Wednesday, September 20, 2017

Moscow Oblast Could Become a Center of Regionalist Challenge to Center, Butakov Says



Paul Goble

            Staunton, September 19 – Many Russians who live far from Moscow lump those who live in the city and oblast together, Yaroslav Butakov says; but in fact, those in the city of Moscow and those in Moscow oblast have “diametrically opposed” interests, a reality that could become the basis for a regionalist challenge to the center from those living close by.

            One of the reasons for this conclusion and this neglect of the differences is rooted in the Russian language itself, the Russian regionalist says. Russians normally use the preposition “pod” which means most generally “under” for places near a major city rather than “okolo” which denotes “in the area of” (afterempire.info/2017/09/19/submoscow/).

                As a result, many view the oblast as those who are part of Moscow or who want to be for what may seem the entirely justifiable reasons that in Moscow the conditions of life are better.  But in fact, that perspective reflects the colonial position of the oblast relative to the city, something that has become more pronounced since 1991.

            And those who arrive from other regions of the Russian Federation or abroad view the oblast as “only a certain intermediate stage on the path to being included within Moscow city,” much as in some colonial situations, those who worked directly for the masters were viewed as better off than those who worked for their agents.

            That has colored Moscow city’s attitudes as well. It has treated the oblast as a resource to be used as it wants rather than as a place with its own interests. And “it has become customary that the oblast organs give unqualified agreement to any demands of Moscow city even when they aren’t formally asked for their agreement.”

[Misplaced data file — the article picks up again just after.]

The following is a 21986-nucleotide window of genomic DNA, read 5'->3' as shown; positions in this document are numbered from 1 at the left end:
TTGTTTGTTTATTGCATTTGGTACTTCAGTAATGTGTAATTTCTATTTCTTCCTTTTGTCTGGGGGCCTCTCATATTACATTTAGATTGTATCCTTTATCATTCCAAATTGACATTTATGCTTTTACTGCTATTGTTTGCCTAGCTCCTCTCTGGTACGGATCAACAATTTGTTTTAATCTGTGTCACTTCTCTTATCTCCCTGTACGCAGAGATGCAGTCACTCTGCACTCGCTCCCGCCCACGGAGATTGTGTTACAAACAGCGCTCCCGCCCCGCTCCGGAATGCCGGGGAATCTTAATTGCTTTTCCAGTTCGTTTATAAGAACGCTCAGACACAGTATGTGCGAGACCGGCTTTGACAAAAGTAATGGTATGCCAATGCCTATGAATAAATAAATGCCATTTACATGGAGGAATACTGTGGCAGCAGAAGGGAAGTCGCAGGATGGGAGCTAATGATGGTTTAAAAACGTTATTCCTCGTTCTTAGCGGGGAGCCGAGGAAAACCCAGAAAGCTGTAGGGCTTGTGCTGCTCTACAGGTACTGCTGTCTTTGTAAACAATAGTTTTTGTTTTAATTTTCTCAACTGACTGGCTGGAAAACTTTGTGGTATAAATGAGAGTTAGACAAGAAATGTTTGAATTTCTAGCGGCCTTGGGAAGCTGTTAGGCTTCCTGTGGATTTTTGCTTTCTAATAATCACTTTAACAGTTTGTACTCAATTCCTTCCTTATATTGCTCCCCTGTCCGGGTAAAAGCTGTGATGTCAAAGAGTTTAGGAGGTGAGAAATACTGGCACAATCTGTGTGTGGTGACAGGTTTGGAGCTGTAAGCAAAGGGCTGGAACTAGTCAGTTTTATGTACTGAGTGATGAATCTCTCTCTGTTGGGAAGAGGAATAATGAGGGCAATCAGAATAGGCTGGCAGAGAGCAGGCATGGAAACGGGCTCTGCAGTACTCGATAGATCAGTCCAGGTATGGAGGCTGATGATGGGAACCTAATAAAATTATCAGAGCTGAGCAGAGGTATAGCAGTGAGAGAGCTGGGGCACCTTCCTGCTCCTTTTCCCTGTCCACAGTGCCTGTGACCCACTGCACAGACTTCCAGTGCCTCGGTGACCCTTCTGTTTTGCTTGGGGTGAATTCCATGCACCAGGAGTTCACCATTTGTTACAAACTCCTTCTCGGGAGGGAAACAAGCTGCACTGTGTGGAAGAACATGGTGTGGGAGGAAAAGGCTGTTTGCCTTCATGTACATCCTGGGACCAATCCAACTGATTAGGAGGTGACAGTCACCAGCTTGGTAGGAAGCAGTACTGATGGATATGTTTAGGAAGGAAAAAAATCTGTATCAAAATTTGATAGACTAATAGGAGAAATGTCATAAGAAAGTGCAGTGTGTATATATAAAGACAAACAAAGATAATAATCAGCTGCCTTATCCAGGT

As a result, Butakov says, “Moscow oblast was almost completely deprived even of that shadow of subject status which other regions not so close to the capital make use of.” And as a result, Moscow city feels comfortable absorbing parts of the oblast that are of greatest value to it rather than those consisting of populations that would benefit.

            Thus, Moscow is taking the less-populated southwestern areas of the oblast which are most useful for the recreation of its own residents but leaves the rest of the oblast with less for itself and does nothing for its population. That makes the administration of the oblast more difficult and reduces still further its sense of independent identity.

            “The most honest” resolution of the current situation, the regionalist says, would be “the complete unification of Moscow and the oblast into a single federal subject.  But Moscow does not want this.”  It doesn’t want the burden of having to raise the standard of living of people in the oblast to something approaching that of the city.

            One indication of Moscow city’s dominance is the transportation network in the oblast which is entirely based on lines running into and out of the city and not on line that connect one part of the oblast to another. 

            And as a result, even though “the interests of Moscow and Moscow oblast are now diametrically opposed, the residents of the oblast in their majority consider themselves as being ‘five minutes away from being Muscovites’ and do not recognize this,” Butakov continues. But things don’t have to stay that way.

            “Moscow oblast regionalism, based on a consciousness of the long-term interests of the development of the economy of the region not as a reserve base for the business of capital state corporations but as an independent unit not only is possible in principle but is also necessary,” he argues.
           
            The people of the oblast would benefit, but so too would the people of Moscow city who now live at the brink of transportation collapse.  The residents of each have some common interests, he suggests; but these commonalities can be promoted only if each side recognizes that the basic interests of the other are entirely different.

Tuesday, September 19, 2017

‘For Russia, Estonia, Latvia and Lithuania Should Not Exist,’ Russian Expert on Baltic Region Says



Paul Goble

            Staunton, September 19 – Nikolay Mezhevich, a St. Petersburg professor who heads the Russian Association of Baltic Research, says that “for Russia the [three Baltic] countries should not exist” and that there are no prospects for an improvement in relations because the Baltic regimes can function only as anti-Russian actors.